1. I KNOW, dearly beloved, that some may be moved, as the godly to inquire into the meaning of, and the ungodly to find fault with, the statement, that it was after the Lord had given the bread, that had been dipped, to His betrayer that Satan entered into him. For so it is written: "And when He had dipped the bread, He gave it to Judas Iscariot, the Son of Simon. And after the bread, then entered Satan into him." For they say, Was this the worth of Christ's bread, given from Christ's own table, that after it Satan should enter into His disciple? And the answer we give them is, that thereby we are taught rather how much we need to beware of receiving. what is good in a sinful spirit. For the point of special importance is, not the thing that is received, but the person that receives it; and not the character of the thing that is given, but of him to whom it is given. For even good things are hurtful, and evil things are beneficial, according to the character of the recipients. "Sin," says the apostle, "that it might appear sin, wrought death to me by that which is good." (1) Thus, you see, evil is brought about by the good, so long as that which is good is wrongly received. It is he also that says: "Lest I should be exalted unduly through the greatness of my revelations, there was given to me a thorn in my flesh, the messenger of Satan to buffet me. For which thing I besought the Lord thrice, that He would take it away from me; and He said unto me, My grace is sufficient for thee: for strength is made perfect in weakness." (2) And here, you see, good was brought about by that which was evil, when the evil was received in a good spirit. Why, then, do we wonder if Christ's bread was given to Judas, that thereby he should be made over to the devil; when we see, on the other hand, that Paul was visited by a messenger of the devil, that by such an instrumentality he might be perfected in Christ? In this way, both the good was injurious to the evil man, and the evil was beneficial to the good. Bear in mind the meaning of the Scripture, "Whosoever shall eat the bread or drink the cup of the Lord unworthily, shall be guilty of the body and blood of the Lord." (1) And when the apostle said this, he was dealing with those who were taking the body of the Lord, like any other food, in an undiscerning and careless spirit. If, then, he is thus taken to task who does not discern, that is, does not distinguish from the other kinds of food, the body of the Lord, what condemnation must be his, who in the guise of a friend comes as an enemy to His table! If negligence in the guest is thus visited with blame, what must be the punishment that will fall on the man that sells the very person who has invited him to his table! And why was the bread given to the traitor, but as an evidence of the grace he had treated with ingratitude?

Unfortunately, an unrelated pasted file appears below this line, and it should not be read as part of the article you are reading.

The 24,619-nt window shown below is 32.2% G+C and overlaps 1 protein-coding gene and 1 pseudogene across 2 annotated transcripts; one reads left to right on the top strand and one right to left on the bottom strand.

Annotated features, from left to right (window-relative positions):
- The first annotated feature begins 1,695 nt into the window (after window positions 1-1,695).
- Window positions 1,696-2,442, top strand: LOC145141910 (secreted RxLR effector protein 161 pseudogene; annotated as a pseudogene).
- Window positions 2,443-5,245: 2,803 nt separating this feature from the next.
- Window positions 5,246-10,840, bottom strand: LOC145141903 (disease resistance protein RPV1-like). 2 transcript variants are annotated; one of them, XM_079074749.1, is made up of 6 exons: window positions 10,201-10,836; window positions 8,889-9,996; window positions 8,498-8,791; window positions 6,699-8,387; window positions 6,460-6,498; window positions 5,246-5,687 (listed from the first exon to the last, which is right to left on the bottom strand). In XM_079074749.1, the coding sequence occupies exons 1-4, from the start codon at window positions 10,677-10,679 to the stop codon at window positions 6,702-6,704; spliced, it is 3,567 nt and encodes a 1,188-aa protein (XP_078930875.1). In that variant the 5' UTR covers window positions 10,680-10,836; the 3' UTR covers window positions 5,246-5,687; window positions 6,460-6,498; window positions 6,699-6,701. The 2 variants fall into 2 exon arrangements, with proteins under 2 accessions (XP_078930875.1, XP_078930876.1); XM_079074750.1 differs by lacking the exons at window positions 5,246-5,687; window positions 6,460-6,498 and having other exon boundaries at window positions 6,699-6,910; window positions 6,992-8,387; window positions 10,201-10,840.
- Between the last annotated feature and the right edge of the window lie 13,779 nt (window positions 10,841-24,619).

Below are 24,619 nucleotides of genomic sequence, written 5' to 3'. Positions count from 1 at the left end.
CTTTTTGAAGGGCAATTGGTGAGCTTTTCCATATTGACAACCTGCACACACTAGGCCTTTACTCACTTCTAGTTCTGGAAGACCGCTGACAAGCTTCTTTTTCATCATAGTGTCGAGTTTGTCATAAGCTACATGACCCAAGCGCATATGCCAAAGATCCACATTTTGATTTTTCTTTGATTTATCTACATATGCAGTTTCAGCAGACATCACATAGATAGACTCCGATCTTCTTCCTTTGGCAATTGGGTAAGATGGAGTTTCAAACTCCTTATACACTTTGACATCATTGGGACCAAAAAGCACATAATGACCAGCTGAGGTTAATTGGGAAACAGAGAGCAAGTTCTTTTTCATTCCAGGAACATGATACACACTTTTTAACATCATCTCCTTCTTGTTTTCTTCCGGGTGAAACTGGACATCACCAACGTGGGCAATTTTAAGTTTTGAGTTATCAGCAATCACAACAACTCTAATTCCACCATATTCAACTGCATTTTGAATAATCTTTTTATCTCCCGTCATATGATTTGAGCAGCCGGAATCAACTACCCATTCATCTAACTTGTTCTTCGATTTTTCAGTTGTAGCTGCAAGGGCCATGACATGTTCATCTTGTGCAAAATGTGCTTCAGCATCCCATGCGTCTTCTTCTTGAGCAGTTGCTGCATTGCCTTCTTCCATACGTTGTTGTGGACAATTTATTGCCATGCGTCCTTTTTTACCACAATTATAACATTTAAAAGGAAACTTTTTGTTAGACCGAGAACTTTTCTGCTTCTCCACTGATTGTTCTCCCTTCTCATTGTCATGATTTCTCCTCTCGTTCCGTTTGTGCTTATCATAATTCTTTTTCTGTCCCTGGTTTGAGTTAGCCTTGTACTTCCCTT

2. It was after this bread, then, that Satan entered into the Lord's betrayer, that, as now given over to his power, he might take full possession of one into whom before this he had only entered in order to lead him into error. For we are not to suppose that he was not in him when he went to the Jews and bargained about the price of betraying the Lord; for the evangelist Luke very plainly attests this when he says: "Then entered Satan into Judas, who was surnamed Iscariot, being one of the twelve; and he went his way, and communed with the chief priests." (2) Here, you see, it is shown that Satan had already entered into Judas. His first entrance, therefore, was when he implanted in his heart the thought of betraying Christ; for in such a spirit had he already come to the supper. But now, after the bread, he entered into him, no longer to tempt one who belonged to another, but to take possession of him as his own.